We’ve already heard lots about the food crisis that is threatening global development, and we have had plenty of debate about how eating no meat, a little meat, fake meat and even the plain old potato might help ease global hunger, stop global warming, and generally make life easier for all of us. But let’s forget about what we do eat for a moment – a new report coming out of the UK shows the staggering costs of what we don’t eat:
“About £6bn of the wasted annual food budget is food that is bought but never touched - including 13m unopened yoghurt pots, 5,500 chickens and 440,000 ready meals dumped in home rubbish bins each day. The rest is food prepared or cooked for meals but never eaten because people have misjudged how much was needed and don't eat the leftovers.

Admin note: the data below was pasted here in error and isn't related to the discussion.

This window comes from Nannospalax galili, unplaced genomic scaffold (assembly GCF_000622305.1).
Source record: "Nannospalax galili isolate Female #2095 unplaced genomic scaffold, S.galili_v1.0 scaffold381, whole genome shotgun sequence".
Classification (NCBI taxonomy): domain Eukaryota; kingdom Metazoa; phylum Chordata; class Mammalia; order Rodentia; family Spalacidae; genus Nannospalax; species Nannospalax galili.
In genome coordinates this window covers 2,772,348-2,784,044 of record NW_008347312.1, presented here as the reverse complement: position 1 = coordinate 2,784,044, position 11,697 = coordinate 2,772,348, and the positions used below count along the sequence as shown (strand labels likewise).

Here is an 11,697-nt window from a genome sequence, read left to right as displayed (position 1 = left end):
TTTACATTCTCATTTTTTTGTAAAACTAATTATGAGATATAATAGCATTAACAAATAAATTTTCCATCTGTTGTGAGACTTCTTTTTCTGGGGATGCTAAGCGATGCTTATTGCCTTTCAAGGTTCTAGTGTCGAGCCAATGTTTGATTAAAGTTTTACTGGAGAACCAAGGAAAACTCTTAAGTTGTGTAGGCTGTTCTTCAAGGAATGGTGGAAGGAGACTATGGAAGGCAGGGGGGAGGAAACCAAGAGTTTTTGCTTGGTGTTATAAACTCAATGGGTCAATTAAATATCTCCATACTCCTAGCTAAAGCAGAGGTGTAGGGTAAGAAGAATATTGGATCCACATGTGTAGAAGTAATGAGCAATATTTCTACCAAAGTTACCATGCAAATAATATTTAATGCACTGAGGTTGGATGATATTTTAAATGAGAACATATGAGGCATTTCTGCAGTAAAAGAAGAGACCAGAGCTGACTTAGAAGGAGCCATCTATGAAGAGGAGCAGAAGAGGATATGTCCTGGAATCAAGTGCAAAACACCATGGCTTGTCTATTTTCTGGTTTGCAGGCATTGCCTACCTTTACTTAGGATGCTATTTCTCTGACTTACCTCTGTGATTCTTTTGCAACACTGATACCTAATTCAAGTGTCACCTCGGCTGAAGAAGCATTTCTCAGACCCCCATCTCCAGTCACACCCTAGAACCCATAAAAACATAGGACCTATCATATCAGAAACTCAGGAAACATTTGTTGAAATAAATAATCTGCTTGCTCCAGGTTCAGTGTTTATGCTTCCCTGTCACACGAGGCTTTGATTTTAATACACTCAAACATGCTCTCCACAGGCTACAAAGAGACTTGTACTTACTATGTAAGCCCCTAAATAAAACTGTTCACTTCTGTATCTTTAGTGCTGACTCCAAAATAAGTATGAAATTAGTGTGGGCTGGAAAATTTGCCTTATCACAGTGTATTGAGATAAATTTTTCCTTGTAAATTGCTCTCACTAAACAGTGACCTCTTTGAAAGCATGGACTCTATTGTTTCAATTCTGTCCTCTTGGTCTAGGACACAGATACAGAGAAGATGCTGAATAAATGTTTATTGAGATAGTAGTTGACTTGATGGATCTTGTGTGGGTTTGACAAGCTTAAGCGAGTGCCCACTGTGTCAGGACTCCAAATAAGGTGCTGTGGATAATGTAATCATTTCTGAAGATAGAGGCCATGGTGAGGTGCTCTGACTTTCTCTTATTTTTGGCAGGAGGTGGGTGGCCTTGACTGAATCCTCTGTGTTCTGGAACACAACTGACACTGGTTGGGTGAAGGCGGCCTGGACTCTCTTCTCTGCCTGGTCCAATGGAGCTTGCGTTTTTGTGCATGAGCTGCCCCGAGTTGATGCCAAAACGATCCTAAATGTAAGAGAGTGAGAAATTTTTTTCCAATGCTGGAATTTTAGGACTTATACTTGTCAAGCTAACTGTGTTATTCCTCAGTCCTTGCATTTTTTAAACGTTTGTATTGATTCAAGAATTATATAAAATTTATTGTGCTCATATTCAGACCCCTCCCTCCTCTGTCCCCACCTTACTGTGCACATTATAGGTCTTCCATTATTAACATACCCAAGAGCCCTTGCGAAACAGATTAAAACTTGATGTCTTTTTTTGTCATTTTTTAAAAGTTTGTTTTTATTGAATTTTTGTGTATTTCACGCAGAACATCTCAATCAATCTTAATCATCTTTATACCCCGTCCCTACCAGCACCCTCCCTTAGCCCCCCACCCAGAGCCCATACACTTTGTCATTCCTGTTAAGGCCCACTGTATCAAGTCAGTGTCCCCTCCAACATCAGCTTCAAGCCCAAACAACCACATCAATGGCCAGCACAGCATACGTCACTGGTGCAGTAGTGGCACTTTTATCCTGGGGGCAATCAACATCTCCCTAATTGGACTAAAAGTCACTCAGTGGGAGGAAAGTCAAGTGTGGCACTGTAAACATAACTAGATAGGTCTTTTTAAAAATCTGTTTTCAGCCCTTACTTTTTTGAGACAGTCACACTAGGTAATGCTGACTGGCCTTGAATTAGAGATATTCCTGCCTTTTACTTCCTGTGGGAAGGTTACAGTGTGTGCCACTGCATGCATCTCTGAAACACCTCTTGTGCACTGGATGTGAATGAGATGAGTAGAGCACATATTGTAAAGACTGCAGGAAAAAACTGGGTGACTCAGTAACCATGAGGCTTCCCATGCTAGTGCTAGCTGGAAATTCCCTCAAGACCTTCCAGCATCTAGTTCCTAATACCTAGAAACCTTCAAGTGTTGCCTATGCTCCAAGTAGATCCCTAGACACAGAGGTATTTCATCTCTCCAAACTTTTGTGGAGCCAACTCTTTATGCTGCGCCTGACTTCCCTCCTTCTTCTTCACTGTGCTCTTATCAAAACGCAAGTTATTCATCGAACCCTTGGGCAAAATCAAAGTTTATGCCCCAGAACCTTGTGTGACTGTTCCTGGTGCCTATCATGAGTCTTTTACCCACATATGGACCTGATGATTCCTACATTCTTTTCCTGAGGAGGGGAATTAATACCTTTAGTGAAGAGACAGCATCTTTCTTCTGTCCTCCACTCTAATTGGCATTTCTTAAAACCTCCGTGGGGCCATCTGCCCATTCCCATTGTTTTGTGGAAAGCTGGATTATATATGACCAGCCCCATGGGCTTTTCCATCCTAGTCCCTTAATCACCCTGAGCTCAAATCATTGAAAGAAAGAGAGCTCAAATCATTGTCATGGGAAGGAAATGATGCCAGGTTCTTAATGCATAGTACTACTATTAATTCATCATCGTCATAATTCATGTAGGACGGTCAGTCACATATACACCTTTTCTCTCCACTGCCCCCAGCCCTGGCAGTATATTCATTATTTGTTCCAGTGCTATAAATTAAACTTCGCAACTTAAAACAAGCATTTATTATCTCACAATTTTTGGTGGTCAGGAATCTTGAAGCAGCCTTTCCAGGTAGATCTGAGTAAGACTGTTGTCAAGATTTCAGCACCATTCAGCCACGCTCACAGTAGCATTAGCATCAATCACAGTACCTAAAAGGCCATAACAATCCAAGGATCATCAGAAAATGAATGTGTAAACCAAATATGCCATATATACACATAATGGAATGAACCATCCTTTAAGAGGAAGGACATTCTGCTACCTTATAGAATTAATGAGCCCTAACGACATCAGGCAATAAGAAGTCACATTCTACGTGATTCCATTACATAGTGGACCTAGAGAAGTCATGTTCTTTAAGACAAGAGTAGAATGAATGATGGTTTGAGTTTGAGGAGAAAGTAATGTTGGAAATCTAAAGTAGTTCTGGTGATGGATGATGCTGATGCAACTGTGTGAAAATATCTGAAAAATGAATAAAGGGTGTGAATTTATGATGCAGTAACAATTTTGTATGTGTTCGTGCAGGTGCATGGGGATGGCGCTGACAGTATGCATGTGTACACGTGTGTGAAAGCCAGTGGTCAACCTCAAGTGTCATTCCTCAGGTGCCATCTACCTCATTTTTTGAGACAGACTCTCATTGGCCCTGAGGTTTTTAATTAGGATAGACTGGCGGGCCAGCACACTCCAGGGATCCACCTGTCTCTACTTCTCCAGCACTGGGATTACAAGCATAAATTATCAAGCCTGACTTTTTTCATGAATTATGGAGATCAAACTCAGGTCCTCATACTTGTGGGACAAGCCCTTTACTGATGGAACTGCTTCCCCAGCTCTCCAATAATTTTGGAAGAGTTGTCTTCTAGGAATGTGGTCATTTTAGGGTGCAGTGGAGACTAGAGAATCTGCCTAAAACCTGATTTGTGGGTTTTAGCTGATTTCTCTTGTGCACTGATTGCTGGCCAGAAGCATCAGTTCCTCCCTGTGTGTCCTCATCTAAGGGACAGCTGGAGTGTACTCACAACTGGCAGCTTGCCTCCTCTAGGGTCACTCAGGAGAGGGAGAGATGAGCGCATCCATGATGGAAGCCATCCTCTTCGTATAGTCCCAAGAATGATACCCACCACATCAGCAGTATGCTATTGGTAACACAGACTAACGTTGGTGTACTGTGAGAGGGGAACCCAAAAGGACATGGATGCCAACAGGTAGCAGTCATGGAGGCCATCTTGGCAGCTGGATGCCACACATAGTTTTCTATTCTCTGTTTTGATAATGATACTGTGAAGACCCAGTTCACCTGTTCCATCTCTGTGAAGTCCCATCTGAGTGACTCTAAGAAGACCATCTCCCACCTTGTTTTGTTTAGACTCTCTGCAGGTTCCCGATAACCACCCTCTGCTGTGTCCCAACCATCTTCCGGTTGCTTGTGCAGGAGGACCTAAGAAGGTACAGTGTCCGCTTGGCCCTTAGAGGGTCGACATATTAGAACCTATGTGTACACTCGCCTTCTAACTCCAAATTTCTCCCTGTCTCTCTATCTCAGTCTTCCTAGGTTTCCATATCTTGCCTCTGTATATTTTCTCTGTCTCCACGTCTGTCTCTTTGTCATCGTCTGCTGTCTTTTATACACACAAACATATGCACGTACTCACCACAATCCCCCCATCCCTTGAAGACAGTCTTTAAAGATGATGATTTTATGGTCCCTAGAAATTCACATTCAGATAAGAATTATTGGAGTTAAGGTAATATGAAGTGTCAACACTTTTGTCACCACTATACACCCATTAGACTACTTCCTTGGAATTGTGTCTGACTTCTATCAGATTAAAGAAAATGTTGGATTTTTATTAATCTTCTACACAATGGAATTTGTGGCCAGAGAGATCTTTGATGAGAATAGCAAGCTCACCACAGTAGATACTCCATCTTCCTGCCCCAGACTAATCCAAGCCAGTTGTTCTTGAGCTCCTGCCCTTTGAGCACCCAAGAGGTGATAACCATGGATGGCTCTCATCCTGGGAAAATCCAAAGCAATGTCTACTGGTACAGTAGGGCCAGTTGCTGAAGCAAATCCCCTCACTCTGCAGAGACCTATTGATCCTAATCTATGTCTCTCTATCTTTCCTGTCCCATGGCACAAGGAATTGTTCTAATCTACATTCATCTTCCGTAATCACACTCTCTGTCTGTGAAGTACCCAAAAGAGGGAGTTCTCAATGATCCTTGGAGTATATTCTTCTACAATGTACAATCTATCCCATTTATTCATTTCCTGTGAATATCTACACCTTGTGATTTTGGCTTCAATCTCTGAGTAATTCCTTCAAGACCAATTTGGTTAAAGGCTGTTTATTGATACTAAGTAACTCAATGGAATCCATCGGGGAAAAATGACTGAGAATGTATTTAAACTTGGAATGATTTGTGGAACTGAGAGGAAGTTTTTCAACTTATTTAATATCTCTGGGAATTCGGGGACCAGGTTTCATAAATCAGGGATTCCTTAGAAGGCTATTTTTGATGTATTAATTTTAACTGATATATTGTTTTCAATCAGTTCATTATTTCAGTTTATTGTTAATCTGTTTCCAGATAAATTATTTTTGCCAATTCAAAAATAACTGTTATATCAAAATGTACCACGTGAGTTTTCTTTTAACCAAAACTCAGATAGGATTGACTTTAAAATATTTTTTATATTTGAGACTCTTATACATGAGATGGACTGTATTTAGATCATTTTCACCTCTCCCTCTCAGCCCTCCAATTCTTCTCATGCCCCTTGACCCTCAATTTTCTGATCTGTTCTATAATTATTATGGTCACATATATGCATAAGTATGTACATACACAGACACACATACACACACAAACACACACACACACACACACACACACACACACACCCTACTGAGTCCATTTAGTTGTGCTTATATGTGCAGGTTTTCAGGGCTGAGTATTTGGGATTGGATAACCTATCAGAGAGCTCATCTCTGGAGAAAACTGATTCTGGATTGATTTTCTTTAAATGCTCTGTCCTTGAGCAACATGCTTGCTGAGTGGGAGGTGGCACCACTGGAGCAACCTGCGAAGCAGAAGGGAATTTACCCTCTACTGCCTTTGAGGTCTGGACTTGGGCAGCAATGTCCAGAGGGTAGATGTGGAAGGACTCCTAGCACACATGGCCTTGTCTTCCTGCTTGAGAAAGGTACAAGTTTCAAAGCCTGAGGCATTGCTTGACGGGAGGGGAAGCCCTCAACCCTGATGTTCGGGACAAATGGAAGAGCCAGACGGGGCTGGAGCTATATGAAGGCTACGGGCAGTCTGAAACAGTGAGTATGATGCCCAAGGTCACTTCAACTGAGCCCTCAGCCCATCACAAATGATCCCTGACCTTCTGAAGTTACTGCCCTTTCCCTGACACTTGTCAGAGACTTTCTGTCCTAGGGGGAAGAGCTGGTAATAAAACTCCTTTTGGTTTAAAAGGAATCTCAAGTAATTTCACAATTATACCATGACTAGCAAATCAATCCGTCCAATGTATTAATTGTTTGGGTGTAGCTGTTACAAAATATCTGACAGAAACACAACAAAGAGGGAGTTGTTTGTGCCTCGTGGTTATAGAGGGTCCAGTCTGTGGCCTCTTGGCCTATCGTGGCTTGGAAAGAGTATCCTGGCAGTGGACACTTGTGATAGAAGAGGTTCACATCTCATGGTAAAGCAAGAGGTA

The complete £10bn consists of food that could have been eaten, not including peeling and bones, the researchers say. Tackling the waste could mean a huge reduction in CO2 emissions, equivalent to taking one in five cars off the road. The figures have been compiled by Wrap, the waste and resources action programme, which previously made the £8bn estimate and has warned we are throwing away a third of the food we buy, enough to fill Wembley stadium with food waste eight times over in a year.
It’s time to start thinking seriously about municipal composting programs like those in Mexico, Seattle and San Francisco, and on an individual level we can all take responsibility by biting off only what we can chew - check out some of the helpful tips on everything from portion sizing to storage to using left overs at Love Food Hate Waste, the campaign that comissioned the original report.